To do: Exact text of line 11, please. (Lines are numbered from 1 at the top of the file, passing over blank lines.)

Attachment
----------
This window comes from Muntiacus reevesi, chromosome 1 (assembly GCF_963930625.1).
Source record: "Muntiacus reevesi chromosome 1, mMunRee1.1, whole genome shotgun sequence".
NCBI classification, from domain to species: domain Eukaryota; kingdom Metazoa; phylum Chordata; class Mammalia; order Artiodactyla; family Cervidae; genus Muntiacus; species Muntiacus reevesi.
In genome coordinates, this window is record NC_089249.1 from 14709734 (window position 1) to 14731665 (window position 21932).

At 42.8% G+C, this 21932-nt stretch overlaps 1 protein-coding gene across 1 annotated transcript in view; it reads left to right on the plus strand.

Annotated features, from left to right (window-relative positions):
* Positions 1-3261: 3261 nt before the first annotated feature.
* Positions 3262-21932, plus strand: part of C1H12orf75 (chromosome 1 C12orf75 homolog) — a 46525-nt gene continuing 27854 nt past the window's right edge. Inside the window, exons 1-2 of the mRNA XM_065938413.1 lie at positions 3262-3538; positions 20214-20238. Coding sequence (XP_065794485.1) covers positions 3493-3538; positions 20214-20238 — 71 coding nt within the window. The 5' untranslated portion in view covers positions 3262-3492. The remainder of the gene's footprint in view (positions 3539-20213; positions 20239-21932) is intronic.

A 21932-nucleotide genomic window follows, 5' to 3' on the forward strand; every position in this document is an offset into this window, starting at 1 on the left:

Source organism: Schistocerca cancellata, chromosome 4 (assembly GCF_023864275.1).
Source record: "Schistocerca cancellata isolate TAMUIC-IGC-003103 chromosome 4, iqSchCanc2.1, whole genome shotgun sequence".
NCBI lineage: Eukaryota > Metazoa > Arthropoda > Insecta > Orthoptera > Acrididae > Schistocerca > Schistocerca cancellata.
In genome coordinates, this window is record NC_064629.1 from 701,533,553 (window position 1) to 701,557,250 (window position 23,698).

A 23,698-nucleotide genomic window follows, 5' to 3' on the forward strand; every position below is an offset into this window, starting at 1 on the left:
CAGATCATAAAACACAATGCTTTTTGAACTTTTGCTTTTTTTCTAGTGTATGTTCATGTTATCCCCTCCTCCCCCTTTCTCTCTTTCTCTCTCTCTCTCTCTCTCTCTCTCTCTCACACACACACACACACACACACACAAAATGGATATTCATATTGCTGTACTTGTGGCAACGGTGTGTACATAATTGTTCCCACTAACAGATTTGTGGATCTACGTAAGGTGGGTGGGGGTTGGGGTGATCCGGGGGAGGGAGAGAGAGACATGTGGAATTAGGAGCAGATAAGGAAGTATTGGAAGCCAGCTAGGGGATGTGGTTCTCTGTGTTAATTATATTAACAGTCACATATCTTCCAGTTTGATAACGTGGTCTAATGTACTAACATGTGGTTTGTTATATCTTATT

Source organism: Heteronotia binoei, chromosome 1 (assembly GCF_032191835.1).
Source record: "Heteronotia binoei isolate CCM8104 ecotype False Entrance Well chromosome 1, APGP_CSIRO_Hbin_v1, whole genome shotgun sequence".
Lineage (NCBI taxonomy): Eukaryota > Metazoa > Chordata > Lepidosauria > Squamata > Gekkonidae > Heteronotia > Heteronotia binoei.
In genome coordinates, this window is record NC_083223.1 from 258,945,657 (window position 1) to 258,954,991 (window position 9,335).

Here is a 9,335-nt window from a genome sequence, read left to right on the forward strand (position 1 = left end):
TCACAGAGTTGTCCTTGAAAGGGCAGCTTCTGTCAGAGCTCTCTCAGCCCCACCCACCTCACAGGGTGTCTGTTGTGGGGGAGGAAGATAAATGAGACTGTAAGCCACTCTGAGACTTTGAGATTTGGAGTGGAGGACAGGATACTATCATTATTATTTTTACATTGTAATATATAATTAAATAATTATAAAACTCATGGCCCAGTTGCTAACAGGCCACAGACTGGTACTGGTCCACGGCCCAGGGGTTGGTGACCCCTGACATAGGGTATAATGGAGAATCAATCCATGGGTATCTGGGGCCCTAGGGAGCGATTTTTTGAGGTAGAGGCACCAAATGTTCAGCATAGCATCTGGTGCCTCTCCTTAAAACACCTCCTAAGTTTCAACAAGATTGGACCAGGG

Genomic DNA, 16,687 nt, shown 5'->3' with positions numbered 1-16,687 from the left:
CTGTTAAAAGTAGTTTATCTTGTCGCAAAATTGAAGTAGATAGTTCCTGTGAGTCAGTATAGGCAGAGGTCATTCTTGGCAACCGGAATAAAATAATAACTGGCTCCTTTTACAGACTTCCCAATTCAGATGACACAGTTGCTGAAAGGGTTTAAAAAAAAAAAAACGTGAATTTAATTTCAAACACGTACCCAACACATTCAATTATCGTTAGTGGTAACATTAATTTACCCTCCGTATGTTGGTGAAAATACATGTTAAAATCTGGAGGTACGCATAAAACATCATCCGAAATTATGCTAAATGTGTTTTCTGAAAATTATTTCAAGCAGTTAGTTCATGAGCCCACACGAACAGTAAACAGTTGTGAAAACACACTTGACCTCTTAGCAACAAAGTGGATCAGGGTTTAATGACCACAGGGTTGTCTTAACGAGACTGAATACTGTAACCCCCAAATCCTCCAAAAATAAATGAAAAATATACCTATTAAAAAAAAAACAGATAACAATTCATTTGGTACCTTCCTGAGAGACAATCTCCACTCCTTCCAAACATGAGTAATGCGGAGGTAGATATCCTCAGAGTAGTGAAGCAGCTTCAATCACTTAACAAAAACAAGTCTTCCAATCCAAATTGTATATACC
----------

Source record: "Schistocerca cancellata isolate TAMUIC-IGC-003103 chromosome 4, iqSchCanc2.1, whole genome shotgun sequence".